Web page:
Fetal origins of type 2 DM

There is an increasing body of evidence to suggest the type 2 diabetes originates in early life. Babies who were small at birth have been shown to have increased risk of type 2 diabetes in later life. These associations have been found in various populations across the globe and seem to depend on reduced fetal growth rather than prematurity. It is hypothesized that the fetus adapts its structure and physiology in response to an adverse environment in utero, which predisposes to chronic disease in later life. Animal studies indeed convincingly show that undernutrition during gestation alters glucose homeostasis and induces diabetes. Underlying mechanisms include programming of the HPA axis, insulin signalling pathways and islet development. Emerging evidence from both animal and human studies suggest that epigenetic regulation of gene expression plays a crucial role in the developmental origins of type 2 diabetes.

Famine and feast

Throughout history, famine and feast have occurred around the globe. Currently, being overweight is a bigger health threat around the world than hunger and undernutrition. Over 1 billion people in the world are overweight, while 815 million people suffer from undernutrition. Since type 2 diabetes is one of the most important health problems related to obesity, it is not surprising that type 2 diabetes is now becoming a worldwide epidemic. In the year 2000, there were 171 million people with diabetes and it is predicted that these numbers will have doubled by the year 2030.

Thirfty genotype hypothesis

One of the first hypotheses explaining the current diabetes epidemic is the The thrifty gene hypothesis [1][2]. In prehistoric times of hunting and gathering, people who possessed genes that promoted efficient deposition of body fat in times of food abundance (‘feast’) had a better chance of surviving in times of poor food availability (‘famine’). The selective survival of these ‘thrifty genes’ is suggested to have led to the expansion of obesity and diabetes in our present situation of abundance. The drawbacks of this theory are that the responsible genes remain largely elusive and that a purely genetic mechanism cannot explain the dramatic increase in type 2 diabetes that has occurred within the last couple of generations.

Thrifty phenotype hypothesis

The discovery of a strong link between small size at birth and an increased risk of type 2 diabetes in a population of men and women born in Hertfordshire [3], England, led to the ‘thrifty phenotype’ hypothesis as an alternative explanation for the rapid increase of type 2 diabetes worldwide[4]. The ‘thrifty phenotype’ hypothesis postulates that type 2 diabetes results from undernutrition during fetal life. The fetus is suggested to adapt its structure and physiology in response to poor nutritional circumstances, resulting in a diminished capacity to produce insulin and also results in insulin resistance. These properties may offer a survival benefit in a postnatal environment of scarcity, but predispose to the development of glucose intolerance and type 2 diabetes in a postnatal environment of abundance. The ‘thrifty phenotype’ or ‘fetal origins of disease’ concept can help explain why type 2 diabetes is spreading so rapidly, especially in developing countries. Our diet is changing rapidly from a low calorie/low fat diet to a high calorie/high fat diet. Fetal nutrition, however, remains limited due to intergenerational constraints on placental growth. The apparent contradiction between undernutrition during fetal life followed by overnutrition in adult life may lead to type 2 diabetes in later life. This contrast is most prominent in developing countries like India, which are currently undergoing the transition from chronic malnutrition to adequate nutrition. In fact, it is expected that by the year 2030, India will have the most inhabitants with diabetes worldwide. There is a very strong body of evidence to support the developmental origins of diabetes hypothesis - and the link between small size at birth and later type 2 diabetes has been confirmed in many populations across the globe [5].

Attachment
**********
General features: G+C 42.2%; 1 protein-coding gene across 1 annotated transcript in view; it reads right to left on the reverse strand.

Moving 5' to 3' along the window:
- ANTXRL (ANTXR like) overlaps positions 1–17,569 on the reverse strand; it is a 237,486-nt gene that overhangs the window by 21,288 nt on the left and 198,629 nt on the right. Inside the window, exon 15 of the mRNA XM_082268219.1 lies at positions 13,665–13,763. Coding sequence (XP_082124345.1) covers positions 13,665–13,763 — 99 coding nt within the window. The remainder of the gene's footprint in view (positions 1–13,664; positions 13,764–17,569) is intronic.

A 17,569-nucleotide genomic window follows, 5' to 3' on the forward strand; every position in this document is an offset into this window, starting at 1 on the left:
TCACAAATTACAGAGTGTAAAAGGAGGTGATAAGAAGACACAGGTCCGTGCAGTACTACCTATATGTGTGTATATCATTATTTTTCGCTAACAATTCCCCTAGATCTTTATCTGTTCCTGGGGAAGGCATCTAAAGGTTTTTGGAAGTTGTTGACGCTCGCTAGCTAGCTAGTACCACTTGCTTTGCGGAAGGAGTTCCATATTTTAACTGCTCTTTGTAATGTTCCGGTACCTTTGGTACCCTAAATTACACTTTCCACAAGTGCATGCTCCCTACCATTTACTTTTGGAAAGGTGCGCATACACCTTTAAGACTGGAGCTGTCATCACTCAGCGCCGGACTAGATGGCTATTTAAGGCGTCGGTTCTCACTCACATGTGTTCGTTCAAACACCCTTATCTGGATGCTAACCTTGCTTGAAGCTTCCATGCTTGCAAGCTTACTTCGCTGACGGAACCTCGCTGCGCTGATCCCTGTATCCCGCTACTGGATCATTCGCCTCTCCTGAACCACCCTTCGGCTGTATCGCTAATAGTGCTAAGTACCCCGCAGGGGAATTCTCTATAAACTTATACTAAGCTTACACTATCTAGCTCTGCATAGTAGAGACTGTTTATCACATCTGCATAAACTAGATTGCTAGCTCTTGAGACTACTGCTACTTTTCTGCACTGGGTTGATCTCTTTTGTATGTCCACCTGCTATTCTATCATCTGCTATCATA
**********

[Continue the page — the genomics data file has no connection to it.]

Animal experiments

Various animal models have been used to study the effects of the intra-uterine environment on glucose metabolism in later life [6][7]. Mild as well as severe maternal caloric restriction during pregnancy in the rat has been demonstrated to lead to low birth weight, beta-cell dysfunction and glucose intolerance in later life. Treatment with leptin during the first two weeks of life completely reverses the detrimental effects of such severe maternal caloric restriction . Uterine artery ligation leads to growth restriction in utero, reduced pancreatic beta-cell mass, glucose intolerance and insulin resistance in later life. Low protein diets during pregnancy also induce diabetes in the offspring [6]. Additionally, treatment with the synthetic glucocorticoid, dexamethasone, during pregnancy has been shown to lead to a reduced birth weight, along with long-term hypertension, hyperglycaemia and hyperactivity of the hypothalamic-pituitary-adrenal axis. The phenotypic outcomes of the different models have thus been strikingly similar in terms of long-term consequences for glucose and insulin metabolism.